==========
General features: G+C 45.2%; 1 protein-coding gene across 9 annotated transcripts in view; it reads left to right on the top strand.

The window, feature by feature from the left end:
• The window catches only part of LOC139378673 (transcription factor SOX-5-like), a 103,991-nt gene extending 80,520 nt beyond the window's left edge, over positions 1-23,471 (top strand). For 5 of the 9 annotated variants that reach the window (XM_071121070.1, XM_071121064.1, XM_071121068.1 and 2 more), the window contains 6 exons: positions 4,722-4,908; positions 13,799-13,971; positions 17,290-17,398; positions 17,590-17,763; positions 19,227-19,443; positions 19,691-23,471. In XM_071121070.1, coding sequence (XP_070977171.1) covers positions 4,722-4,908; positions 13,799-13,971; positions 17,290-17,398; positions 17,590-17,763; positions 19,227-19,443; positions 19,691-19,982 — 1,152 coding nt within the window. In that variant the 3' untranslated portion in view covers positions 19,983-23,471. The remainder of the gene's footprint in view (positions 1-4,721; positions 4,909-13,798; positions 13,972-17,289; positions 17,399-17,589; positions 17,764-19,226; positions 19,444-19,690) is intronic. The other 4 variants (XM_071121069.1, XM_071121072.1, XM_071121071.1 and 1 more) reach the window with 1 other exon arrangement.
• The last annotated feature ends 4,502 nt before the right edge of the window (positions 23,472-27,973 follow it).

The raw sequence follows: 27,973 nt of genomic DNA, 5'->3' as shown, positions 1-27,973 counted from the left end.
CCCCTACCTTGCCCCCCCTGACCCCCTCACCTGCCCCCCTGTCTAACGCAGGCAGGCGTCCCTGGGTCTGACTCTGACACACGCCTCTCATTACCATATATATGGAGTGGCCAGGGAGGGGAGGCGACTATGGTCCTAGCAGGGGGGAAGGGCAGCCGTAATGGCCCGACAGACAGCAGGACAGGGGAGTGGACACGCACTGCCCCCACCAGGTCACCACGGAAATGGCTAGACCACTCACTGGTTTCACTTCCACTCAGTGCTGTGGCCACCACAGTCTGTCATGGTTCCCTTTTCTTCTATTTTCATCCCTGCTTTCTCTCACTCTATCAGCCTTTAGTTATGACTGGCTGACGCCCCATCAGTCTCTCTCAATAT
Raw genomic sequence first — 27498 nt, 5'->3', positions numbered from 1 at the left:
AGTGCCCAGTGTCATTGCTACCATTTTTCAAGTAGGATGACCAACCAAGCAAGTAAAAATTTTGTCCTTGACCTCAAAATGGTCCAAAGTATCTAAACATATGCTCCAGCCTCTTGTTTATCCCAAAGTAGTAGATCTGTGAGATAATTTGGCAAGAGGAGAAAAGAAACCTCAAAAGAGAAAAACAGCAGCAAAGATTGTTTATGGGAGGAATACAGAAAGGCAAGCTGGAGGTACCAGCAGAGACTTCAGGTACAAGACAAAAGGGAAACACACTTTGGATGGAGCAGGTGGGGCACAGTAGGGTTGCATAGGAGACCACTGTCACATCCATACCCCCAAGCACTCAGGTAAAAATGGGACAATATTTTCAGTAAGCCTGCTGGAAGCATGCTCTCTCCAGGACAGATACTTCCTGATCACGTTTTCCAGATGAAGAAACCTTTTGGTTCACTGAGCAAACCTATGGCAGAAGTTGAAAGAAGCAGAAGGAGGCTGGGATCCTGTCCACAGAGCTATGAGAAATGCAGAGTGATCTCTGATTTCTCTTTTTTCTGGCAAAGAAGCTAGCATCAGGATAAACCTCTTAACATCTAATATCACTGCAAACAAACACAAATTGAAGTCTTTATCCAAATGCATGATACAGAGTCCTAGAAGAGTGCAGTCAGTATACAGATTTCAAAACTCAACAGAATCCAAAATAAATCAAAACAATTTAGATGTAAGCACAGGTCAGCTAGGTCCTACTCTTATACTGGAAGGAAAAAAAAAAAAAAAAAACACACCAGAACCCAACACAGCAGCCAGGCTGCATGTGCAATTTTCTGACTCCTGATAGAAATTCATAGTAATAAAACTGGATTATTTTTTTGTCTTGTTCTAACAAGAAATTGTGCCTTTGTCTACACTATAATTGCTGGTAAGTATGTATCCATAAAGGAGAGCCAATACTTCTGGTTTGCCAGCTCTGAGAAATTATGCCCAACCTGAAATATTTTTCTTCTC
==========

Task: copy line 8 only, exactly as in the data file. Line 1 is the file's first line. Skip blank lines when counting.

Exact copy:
AGTGCCCAGTGTCATTGCTACCATTTTTCAAGTAGGATGACCAACCAAGCAAGTAAAAATTTTGTCCTTGACCTCAAAATGGTCCAAAGTATCTAAACATATGCTCCAGCCTCTTGTTTATCCCAAAGTAGTAGATCTGTGAGATAATTTGGCAAGAGGAGAAAAGAAACCTCAAAAGAGAAAAACAGCAGCAAAGATTGTTTATGGGAGGAATACAGAAAGGCAAGCTGGAGGTACCAGCAGAGACTTCAGGTACAAGACAAAAGGGAAACACACTTTGGATGGAGCAGGTGGGGCACAGTAGGGTTGCATAGGAGACCACTGTCACATCCATACCCCCAAGCACTCAGGTAAAAATGGGACAATATTTTCAGTAAGCCTGCTGGAAGCATGCTCTCTCCAGGACAGATACTTCCTGATCACGTTTTCCAGATGAAGAAACCTTTTGGTTCACTGAGCAAACCTATGGCAGAAGTTGAAAGAAGCAGAAGGAGGCTGGGATCCTGTCCACAGAGCTATGAGAAATGCAGAGTGATCTCTGATTTCTCTTTTTTCTGGCAAAGAAGCTAGCATCAGGATAAACCTCTTAACATCTAATATCACTGCAAACAAACACAAATTGAAGTCTTTATCCAAATGCATGATACAGAGTCCTAGAAGAGTGCAGTCAGTATACAGATTTCAAAACTCAACAGAATCCAAAATAAATCAAAACAATTTAGATGTAAGCACAGGTCAGCTAGGTCCTACTCTTATACTGGAAGGAAAAAAAAAAAAAAAAAACACACCAGAACCCAACACAGCAGCCAGGCTGCATGTGCAATTTTCTGACTCCTGATAGAAATTCATAGTAATAAAACTGGATTATTTTTTTGTCTTGTTCTAACAAGAAATTGTGCCTTTGTCTACACTATAATTGCTGGTAAGTATGTATCCATAAAGGAGAGCCAATACTTCTGGTTTGCCAGCTCTGAGAAATTATGCCCAACCTGAAATATTTTTCTTCTC